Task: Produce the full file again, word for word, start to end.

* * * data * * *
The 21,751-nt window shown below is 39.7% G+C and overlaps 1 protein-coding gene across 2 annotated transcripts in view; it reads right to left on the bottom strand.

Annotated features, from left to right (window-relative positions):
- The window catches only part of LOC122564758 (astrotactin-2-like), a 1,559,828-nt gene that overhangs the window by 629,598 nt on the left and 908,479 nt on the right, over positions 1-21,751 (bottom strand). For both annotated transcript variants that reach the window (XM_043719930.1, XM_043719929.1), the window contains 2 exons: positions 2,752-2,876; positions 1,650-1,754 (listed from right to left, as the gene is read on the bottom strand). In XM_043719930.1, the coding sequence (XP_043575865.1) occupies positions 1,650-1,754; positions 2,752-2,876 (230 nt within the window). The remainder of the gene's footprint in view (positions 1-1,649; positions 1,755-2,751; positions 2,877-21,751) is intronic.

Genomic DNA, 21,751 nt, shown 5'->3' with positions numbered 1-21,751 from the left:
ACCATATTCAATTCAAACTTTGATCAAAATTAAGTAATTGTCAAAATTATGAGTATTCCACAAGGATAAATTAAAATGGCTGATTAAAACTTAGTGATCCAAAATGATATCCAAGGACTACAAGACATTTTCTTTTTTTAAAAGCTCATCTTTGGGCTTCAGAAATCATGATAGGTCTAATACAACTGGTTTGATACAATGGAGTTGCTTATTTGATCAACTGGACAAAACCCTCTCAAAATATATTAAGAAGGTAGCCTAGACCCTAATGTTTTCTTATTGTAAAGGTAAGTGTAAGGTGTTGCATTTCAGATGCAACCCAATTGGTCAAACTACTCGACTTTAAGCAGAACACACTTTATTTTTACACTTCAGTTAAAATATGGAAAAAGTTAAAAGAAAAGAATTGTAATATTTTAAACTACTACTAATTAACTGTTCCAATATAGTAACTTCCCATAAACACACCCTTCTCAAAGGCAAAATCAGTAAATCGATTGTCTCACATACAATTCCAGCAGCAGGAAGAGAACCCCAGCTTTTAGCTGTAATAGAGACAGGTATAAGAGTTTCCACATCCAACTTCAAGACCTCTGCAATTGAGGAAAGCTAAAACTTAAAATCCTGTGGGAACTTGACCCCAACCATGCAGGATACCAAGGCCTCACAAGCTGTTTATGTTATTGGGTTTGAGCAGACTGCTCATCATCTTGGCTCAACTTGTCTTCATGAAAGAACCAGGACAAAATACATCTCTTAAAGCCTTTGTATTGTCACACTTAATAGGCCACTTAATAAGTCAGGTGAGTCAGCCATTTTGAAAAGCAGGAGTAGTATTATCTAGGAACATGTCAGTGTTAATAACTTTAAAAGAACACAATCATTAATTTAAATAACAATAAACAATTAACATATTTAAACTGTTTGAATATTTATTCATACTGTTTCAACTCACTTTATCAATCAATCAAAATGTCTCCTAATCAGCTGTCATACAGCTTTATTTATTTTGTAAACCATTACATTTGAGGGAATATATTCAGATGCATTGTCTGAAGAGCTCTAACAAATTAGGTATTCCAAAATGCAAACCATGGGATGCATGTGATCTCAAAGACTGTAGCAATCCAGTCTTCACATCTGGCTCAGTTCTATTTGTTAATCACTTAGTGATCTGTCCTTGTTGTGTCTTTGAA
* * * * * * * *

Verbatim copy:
The 21,751-nt window shown below is 39.7% G+C and overlaps 1 protein-coding gene across 2 annotated transcripts in view; it reads right to left on the bottom strand.

Annotated features, from left to right (window-relative positions):
- The window catches only part of LOC122564758 (astrotactin-2-like), a 1,559,828-nt gene that overhangs the window by 629,598 nt on the left and 908,479 nt on the right, over positions 1-21,751 (bottom strand). For both annotated transcript variants that reach the window (XM_043719930.1, XM_043719929.1), the window contains 2 exons: positions 2,752-2,876; positions 1,650-1,754 (listed from right to left, as the gene is read on the bottom strand). In XM_043719930.1, the coding sequence (XP_043575865.1) occupies positions 1,650-1,754; positions 2,752-2,876 (230 nt within the window). The remainder of the gene's footprint in view (positions 1-1,649; positions 1,755-2,751; positions 2,877-21,751) is intronic.

Genomic DNA, 21,751 nt, shown 5'->3' with positions numbered 1-21,751 from the left:
ACCATATTCAATTCAAACTTTGATCAAAATTAAGTAATTGTCAAAATTATGAGTATTCCACAAGGATAAATTAAAATGGCTGATTAAAACTTAGTGATCCAAAATGATATCCAAGGACTACAAGACATTTTCTTTTTTTAAAAGCTCATCTTTGGGCTTCAGAAATCATGATAGGTCTAATACAACTGGTTTGATACAATGGAGTTGCTTATTTGATCAACTGGACAAAACCCTCTCAAAATATATTAAGAAGGTAGCCTAGACCCTAATGTTTTCTTATTGTAAAGGTAAGTGTAAGGTGTTGCATTTCAGATGCAACCCAATTGGTCAAACTACTCGACTTTAAGCAGAACACACTTTATTTTTACACTTCAGTTAAAATATGGAAAAAGTTAAAAGAAAAGAATTGTAATATTTTAAACTACTACTAATTAACTGTTCCAATATAGTAACTTCCCATAAACACACCCTTCTCAAAGGCAAAATCAGTAAATCGATTGTCTCACATACAATTCCAGCAGCAGGAAGAGAACCCCAGCTTTTAGCTGTAATAGAGACAGGTATAAGAGTTTCCACATCCAACTTCAAGACCTCTGCAATTGAGGAAAGCTAAAACTTAAAATCCTGTGGGAACTTGACCCCAACCATGCAGGATACCAAGGCCTCACAAGCTGTTTATGTTATTGGGTTTGAGCAGACTGCTCATCATCTTGGCTCAACTTGTCTTCATGAAAGAACCAGGACAAAATACATCTCTTAAAGCCTTTGTATTGTCACACTTAATAGGCCACTTAATAAGTCAGGTGAGTCAGCCATTTTGAAAAGCAGGAGTAGTATTATCTAGGAACATGTCAGTGTTAATAACTTTAAAAGAACACAATCATTAATTTAAATAACAATAAACAATTAACATATTTAAACTGTTTGAATATTTATTCATACTGTTTCAACTCACTTTATCAATCAATCAAAATGTCTCCTAATCAGCTGTCATACAGCTTTATTTATTTTGTAAACCATTACATTTGAGGGAATATATTCAGATGCATTGTCTGAAGAGCTCTAACAAATTAGGTATTCCAAAATGCAAACCATGGGATGCATGTGATCTCAAAGACTGTAGCAATCCAGTCTTCACATCTGGCTCAGTTCTATTTGTTAATCACTTAGTGATCTGTCCTTGTTGTGTCTTTGAA